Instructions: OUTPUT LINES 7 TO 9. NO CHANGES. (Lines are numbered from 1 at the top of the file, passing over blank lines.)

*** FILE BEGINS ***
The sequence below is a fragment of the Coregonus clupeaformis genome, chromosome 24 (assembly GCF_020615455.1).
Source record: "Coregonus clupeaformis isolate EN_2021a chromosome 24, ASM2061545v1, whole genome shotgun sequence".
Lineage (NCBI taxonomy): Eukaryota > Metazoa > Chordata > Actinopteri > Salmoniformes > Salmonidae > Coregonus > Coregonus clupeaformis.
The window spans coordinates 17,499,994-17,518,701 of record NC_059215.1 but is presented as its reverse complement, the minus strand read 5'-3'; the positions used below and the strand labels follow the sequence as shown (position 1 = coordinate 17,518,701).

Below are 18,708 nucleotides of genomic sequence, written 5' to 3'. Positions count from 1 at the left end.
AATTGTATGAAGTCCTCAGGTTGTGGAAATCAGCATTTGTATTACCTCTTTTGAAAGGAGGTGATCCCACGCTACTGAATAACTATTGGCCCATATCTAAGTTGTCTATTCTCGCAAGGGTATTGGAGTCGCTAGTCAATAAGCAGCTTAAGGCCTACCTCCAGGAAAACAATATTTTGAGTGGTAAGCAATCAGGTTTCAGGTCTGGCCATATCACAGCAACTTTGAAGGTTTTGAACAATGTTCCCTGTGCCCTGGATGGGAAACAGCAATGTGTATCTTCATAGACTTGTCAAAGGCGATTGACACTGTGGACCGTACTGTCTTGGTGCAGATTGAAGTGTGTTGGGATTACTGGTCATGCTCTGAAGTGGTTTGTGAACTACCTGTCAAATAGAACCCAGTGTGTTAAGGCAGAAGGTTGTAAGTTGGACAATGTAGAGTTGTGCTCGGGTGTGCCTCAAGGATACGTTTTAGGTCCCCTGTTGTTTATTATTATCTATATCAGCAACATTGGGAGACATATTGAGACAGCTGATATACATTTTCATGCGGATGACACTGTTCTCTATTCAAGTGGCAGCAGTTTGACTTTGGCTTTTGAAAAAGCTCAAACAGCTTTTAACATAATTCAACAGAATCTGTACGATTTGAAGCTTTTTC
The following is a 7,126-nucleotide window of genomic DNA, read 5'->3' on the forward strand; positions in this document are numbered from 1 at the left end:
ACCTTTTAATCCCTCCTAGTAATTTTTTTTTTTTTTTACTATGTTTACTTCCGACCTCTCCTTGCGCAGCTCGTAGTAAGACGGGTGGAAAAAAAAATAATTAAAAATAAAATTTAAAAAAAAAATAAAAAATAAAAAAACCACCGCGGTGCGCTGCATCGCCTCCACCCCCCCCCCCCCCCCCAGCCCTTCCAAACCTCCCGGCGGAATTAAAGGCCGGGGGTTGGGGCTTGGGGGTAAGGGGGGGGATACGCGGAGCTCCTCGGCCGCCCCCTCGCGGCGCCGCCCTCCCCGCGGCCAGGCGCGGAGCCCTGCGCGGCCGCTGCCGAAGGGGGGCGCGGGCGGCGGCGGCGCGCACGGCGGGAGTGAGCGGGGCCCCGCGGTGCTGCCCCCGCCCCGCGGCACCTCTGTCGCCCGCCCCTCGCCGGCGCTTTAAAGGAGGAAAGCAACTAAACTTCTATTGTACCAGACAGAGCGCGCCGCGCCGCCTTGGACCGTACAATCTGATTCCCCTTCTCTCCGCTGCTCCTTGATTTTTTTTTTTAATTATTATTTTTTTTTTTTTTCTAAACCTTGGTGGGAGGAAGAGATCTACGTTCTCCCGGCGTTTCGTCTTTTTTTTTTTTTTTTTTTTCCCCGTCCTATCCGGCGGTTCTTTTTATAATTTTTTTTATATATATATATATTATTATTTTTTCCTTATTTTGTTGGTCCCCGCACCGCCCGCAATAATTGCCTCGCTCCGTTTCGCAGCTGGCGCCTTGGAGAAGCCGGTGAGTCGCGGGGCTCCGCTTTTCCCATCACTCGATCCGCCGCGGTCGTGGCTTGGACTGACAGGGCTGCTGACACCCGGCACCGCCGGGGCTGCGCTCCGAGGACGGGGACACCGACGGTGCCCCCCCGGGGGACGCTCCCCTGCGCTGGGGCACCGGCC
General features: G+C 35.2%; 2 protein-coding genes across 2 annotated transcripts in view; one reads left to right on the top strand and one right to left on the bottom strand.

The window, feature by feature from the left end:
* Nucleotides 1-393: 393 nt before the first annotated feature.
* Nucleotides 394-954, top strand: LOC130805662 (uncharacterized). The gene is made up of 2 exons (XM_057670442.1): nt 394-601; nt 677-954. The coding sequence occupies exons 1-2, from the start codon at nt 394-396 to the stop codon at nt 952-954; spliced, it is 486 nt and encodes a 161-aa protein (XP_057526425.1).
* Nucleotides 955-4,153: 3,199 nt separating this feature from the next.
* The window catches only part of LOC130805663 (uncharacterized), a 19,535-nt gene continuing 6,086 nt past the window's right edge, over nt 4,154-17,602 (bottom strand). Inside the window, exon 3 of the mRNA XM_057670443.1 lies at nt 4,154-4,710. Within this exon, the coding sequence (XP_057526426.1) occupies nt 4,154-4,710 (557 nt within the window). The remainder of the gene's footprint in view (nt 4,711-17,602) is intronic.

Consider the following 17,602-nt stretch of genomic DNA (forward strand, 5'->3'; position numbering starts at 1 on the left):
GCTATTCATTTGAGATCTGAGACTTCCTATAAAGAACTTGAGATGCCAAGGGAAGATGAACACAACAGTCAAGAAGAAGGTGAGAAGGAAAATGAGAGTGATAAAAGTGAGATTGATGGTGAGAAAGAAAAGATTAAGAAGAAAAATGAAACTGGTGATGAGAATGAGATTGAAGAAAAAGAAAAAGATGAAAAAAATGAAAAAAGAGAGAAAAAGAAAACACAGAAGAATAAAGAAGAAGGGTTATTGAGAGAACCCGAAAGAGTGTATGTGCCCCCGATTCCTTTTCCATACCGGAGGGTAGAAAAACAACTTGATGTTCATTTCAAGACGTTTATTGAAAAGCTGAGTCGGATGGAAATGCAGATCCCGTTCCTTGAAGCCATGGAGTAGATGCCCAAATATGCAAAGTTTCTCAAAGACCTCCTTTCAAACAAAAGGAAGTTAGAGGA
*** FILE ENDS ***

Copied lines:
The following is a 7,126-nucleotide window of genomic DNA, read 5'->3' on the forward strand; positions in this document are numbered from 1 at the left end:
ACCTTTTAATCCCTCCTAGTAATTTTTTTTTTTTTTTACTATGTTTACTTCCGACCTCTCCTTGCGCAGCTCGTAGTAAGACGGGTGGAAAAAAAAATAATTAAAAATAAAATTTAAAAAAAAAATAAAAAATAAAAAAACCACCGCGGTGCGCTGCATCGCCTCCACCCCCCCCCCCCCCCCCAGCCCTTCCAAACCTCCCGGCGGAATTAAAGGCCGGGGGTTGGGGCTTGGGGGTAAGGGGGGGGATACGCGGAGCTCCTCGGCCGCCCCCTCGCGGCGCCGCCCTCCCCGCGGCCAGGCGCGGAGCCCTGCGCGGCCGCTGCCGAAGGGGGGCGCGGGCGGCGGCGGCGCGCACGGCGGGAGTGAGCGGGGCCCCGCGGTGCTGCCCCCGCCCCGCGGCACCTCTGTCGCCCGCCCCTCGCCGGCGCTTTAAAGGAGGAAAGCAACTAAACTTCTATTGTACCAGACAGAGCGCGCCGCGCCGCCTTGGACCGTACAATCTGATTCCCCTTCTCTCCGCTGCTCCTTGATTTTTTTTTTTAATTATTATTTTTTTTTTTTTTCTAAACCTTGGTGGGAGGAAGAGATCTACGTTCTCCCGGCGTTTCGTCTTTTTTTTTTTTTTTTTTTTCCCCGTCCTATCCGGCGGTTCTTTTTATAATTTTTTTTATATATATATATATTATTATTTTTTCCTTATTTTGTTGGTCCCCGCACCGCCCGCAATAATTGCCTCGCTCCGTTTCGCAGCTGGCGCCTTGGAGAAGCCGGTGAGTCGCGGGGCTCCGCTTTTCCCATCACTCGATCCGCCGCGGTCGTGGCTTGGACTGACAGGGCTGCTGACACCCGGCACCGCCGGGGCTGCGCTCCGAGGACGGGGACACCGACGGTGCCCCCCCGGGGGACGCTCCCCTGCGCTGGGGCACCGGCC
General features: G+C 35.2%; 2 protein-coding genes across 2 annotated transcripts in view; one reads left to right on the top strand and one right to left on the bottom strand.